Under California law, the government is allowed to institutionalize those people it feels are too dangerous to be within society. This system, as it applies to sex offenders, is in need of an investigation, says lawmakers, and they just approved $250,000 to make that study happen.
When someone who is considered a sexually violent prisoner is scheduled to be paroled, the prison system can make a referral to the Department of Mental Health. The offender then goes through a review process by which the state decides if they are too dangerous to be back on the streets.
Although it’s rare, the state mental health system can choose to lock the offender up in an institution long after their criminal sentence has been served.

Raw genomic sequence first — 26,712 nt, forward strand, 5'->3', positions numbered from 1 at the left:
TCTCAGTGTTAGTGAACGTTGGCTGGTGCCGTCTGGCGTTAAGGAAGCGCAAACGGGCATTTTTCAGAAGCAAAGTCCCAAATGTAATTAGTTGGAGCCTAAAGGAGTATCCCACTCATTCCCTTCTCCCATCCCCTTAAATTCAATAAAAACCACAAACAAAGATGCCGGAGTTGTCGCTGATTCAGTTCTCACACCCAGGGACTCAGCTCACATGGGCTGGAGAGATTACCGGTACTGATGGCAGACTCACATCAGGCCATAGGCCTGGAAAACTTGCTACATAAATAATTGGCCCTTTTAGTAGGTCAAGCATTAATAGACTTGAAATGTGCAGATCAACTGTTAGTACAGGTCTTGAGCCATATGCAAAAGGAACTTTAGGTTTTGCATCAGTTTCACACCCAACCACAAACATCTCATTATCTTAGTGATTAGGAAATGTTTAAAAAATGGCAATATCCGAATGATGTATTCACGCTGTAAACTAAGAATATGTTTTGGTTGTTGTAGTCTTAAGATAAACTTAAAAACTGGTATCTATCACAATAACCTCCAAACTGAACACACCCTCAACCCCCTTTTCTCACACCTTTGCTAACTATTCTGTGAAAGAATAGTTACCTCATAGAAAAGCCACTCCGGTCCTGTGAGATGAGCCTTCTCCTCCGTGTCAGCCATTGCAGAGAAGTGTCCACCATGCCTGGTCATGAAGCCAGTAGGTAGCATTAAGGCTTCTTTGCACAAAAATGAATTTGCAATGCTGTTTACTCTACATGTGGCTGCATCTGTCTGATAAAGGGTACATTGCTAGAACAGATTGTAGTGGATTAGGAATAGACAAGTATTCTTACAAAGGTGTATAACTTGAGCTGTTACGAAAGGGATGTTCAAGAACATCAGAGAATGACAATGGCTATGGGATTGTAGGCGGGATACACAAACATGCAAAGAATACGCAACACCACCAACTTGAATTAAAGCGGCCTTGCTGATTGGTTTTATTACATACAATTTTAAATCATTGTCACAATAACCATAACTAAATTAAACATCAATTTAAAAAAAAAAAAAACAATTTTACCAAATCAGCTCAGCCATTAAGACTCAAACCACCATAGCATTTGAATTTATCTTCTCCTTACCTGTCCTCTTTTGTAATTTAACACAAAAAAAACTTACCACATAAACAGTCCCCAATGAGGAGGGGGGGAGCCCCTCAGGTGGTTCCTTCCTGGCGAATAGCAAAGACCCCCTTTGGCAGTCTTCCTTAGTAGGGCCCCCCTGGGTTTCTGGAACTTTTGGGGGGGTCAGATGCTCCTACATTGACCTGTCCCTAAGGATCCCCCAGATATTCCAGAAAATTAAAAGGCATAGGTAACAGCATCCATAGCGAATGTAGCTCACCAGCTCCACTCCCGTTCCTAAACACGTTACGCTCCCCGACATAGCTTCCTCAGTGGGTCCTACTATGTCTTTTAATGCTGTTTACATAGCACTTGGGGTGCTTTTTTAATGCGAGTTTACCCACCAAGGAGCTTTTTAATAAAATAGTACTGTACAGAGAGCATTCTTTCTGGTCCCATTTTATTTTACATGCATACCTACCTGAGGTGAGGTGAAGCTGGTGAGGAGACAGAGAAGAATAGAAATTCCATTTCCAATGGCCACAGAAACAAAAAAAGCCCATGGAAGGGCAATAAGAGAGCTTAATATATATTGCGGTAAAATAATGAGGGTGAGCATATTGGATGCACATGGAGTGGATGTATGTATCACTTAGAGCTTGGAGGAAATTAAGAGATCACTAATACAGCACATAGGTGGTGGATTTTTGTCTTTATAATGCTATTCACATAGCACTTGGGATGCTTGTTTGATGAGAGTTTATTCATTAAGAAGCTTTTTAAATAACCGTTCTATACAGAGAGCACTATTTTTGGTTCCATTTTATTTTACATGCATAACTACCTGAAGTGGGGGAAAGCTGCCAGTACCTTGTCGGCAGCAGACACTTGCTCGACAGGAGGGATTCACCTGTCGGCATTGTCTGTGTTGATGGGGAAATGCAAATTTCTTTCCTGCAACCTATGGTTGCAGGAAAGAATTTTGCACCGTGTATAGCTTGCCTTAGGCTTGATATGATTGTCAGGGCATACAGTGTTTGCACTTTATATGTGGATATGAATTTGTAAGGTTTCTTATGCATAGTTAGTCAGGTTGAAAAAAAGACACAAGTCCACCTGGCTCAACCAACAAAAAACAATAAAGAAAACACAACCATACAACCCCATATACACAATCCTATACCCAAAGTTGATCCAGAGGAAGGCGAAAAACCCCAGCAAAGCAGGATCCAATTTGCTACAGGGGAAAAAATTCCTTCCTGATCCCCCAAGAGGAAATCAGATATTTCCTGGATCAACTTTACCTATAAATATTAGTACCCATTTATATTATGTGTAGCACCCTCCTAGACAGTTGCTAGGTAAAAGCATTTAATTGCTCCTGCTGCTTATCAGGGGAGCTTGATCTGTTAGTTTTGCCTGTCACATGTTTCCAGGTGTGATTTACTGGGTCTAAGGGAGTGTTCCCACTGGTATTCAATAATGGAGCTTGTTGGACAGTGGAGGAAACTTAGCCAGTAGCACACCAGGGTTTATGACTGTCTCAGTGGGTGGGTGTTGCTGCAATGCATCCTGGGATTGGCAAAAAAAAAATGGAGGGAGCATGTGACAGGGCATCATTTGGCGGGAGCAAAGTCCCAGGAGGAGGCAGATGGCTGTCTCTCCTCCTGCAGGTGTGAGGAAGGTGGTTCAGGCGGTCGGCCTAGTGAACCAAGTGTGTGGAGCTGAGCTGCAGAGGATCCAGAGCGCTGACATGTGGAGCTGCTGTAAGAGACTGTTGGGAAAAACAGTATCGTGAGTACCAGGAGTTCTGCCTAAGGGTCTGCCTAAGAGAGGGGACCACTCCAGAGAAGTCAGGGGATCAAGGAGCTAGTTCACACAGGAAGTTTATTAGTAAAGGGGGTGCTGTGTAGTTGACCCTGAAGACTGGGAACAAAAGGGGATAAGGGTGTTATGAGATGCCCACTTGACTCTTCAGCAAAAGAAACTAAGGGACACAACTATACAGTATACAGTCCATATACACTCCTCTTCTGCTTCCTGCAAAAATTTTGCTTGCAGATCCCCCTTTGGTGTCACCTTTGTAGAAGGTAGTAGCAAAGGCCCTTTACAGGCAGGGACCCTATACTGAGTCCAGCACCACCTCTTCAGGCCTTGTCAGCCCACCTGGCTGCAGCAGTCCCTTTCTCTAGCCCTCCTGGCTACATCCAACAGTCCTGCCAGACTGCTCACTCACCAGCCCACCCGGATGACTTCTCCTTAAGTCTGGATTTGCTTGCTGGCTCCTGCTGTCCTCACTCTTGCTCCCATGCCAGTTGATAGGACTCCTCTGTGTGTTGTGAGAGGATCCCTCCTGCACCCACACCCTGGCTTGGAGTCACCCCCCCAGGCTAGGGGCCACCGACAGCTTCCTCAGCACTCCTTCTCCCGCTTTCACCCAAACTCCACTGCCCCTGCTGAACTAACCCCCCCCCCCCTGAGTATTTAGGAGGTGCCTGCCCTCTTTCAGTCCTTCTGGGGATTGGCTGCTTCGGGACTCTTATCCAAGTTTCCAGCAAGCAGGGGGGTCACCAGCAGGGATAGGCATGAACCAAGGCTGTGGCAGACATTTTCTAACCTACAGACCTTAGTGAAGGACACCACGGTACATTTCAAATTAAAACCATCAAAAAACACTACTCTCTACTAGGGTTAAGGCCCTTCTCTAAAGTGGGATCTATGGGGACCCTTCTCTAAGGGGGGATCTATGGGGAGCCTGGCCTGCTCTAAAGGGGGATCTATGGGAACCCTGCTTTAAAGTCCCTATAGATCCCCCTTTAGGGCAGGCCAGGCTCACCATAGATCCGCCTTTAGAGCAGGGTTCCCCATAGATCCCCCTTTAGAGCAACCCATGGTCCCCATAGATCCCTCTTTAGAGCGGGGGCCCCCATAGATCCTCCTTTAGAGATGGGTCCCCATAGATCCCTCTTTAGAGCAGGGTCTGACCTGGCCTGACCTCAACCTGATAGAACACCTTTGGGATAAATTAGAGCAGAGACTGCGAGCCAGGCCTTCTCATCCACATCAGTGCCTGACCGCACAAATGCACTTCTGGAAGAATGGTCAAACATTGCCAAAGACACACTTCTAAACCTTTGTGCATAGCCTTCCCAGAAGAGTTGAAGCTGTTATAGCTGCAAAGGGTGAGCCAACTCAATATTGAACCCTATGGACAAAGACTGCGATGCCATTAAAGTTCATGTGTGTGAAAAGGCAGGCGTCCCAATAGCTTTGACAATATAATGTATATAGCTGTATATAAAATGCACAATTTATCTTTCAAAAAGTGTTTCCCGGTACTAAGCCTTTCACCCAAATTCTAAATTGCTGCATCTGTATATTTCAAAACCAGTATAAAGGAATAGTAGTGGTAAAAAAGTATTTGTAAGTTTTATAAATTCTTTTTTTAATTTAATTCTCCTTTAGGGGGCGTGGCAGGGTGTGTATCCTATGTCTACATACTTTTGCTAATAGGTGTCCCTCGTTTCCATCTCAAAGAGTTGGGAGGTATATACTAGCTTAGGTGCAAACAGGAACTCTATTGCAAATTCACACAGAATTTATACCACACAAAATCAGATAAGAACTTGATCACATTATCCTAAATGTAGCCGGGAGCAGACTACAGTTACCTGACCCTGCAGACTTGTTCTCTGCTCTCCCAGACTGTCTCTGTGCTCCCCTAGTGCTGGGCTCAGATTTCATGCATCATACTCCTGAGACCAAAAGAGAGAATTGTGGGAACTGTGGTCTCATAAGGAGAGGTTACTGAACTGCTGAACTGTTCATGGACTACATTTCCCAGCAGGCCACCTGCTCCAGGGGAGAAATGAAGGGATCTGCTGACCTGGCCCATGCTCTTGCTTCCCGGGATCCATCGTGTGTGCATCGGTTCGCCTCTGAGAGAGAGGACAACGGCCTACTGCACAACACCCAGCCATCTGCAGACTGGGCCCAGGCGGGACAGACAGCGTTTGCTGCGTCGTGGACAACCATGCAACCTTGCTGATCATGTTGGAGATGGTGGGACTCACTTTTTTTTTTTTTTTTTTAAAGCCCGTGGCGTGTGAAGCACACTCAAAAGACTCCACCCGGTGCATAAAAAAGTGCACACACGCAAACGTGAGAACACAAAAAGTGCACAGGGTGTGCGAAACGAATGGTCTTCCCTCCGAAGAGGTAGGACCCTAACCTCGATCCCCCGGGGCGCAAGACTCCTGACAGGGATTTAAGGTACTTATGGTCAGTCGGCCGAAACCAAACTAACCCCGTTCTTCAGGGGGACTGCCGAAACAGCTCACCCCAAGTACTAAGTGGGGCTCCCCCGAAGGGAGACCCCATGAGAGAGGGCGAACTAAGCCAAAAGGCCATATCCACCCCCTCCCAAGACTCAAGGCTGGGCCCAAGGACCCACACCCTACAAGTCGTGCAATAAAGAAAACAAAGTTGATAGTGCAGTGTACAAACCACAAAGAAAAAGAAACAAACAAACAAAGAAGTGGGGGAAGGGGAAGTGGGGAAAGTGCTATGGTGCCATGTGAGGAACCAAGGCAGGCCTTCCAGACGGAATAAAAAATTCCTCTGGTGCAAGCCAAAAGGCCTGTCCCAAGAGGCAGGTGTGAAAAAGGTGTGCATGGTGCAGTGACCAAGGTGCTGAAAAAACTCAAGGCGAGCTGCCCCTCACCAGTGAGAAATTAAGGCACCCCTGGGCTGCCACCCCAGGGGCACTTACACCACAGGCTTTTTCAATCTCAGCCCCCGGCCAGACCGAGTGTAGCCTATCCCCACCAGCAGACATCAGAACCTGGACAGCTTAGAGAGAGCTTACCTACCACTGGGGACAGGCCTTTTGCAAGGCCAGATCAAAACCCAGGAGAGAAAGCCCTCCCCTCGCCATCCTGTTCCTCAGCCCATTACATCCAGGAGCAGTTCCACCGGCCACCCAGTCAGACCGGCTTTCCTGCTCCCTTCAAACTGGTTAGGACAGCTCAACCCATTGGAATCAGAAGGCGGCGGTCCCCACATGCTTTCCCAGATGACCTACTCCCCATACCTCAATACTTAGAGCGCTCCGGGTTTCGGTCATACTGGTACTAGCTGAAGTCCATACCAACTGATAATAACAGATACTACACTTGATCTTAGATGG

When a few horrible cases of parolees committing new crimes hit the media, the public takes note that the mental health system may not be working properly. According to the San Diego Union Tribune, the number of civil commitments has not moved despite an overall climb in the number of referrals from the Department of Corrections.
Legislators approved $250,000 to study the system that allows for civil commitments and to see if that system is working as intended. Critics state that many flaws within the referral system are in bad need of reform.
More so than any other classification of crime, aside from murder, sex offenses carry the largest stigma. Particularly when children are involved, the legal system and society in general tend to look upon those accused of these crimes with extreme disgust.
When a defendant is accused of a crime like rape or lewd and lascivious acts, finding support within their family, let alone among friends or the community, can be difficult if not impossible. For this reason, when facing charges like this, your defense attorney often seems like your only ally.